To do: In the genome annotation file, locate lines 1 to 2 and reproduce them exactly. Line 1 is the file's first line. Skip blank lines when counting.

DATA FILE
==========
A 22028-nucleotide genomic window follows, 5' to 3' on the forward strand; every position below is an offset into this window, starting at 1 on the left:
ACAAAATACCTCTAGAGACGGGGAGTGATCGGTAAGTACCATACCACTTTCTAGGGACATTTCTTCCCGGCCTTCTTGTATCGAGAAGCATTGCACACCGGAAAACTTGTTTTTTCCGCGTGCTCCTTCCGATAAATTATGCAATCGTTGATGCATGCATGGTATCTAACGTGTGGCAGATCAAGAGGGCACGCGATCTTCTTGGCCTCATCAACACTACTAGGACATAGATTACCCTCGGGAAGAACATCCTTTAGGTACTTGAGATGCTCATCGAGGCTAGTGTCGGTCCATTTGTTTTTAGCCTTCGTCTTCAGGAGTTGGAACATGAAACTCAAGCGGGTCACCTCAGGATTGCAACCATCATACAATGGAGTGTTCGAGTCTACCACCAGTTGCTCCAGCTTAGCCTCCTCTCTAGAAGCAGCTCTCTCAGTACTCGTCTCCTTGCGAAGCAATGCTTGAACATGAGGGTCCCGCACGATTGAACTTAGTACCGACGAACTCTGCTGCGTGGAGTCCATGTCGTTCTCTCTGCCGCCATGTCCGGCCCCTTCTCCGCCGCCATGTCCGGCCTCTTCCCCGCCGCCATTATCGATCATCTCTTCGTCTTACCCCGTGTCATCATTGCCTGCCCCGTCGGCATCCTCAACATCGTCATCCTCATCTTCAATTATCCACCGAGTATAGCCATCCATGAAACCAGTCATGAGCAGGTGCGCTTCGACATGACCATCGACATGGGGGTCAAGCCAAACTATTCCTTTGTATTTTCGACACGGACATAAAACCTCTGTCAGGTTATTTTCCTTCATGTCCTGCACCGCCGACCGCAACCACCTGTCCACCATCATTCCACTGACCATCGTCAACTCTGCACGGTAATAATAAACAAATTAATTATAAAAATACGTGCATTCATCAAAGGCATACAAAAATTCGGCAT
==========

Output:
A 22028-nucleotide genomic window follows, 5' to 3' on the forward strand; every position below is an offset into this window, starting at 1 on the left:
ACAAAATACCTCTAGAGACGGGGAGTGATCGGTAAGTACCATACCACTTTCTAGGGACATTTCTTCCCGGCCTTCTTGTATCGAGAAGCATTGCACACCGGAAAACTTGTTTTTTCCGCGTGCTCCTTCCGATAAATTATGCAATCGTTGATGCATGCATGGTATCTAACGTGTGGCAGATCAAGAGGGCACGCGATCTTCTTGGCCTCATCAACACTACTAGGACATAGATTACCCTCGGGAAGAACATCCTTTAGGTACTTGAGATGCTCATCGAGGCTAGTGTCGGTCCATTTGTTTTTAGCCTTCGTCTTCAGGAGTTGGAACATGAAACTCAAGCGGGTCACCTCAGGATTGCAACCATCATACAATGGAGTGTTCGAGTCTACCACCAGTTGCTCCAGCTTAGCCTCCTCTCTAGAAGCAGCTCTCTCAGTACTCGTCTCCTTGCGAAGCAATGCTTGAACATGAGGGTCCCGCACGATTGAACTTAGTACCGACGAACTCTGCTGCGTGGAGTCCATGTCGTTCTCTCTGCCGCCATGTCCGGCCCCTTCTCCGCCGCCATGTCCGGCCTCTTCCCCGCCGCCATTATCGATCATCTCTTCGTCTTACCCCGTGTCATCATTGCCTGCCCCGTCGGCATCCTCAACATCGTCATCCTCATCTTCAATTATCCACCGAGTATAGCCATCCATGAAACCAGTCATGAGCAGGTGCGCTTCGACATGACCATCGACATGGGGGTCAAGCCAAACTATTCCTTTGTATTTTCGACACGGACATAAAACCTCTGTCAGGTTATTTTCCTTCATGTCCTGCACCGCCGACCGCAACCACCTGTCCACCATCATTCCACTGACCATCGTCAACTCTGCACGGTAATAATAAACAAATTAATTATAAAAATACGTGCATTCATCAAAGGCATACAAAAATTCGGCAT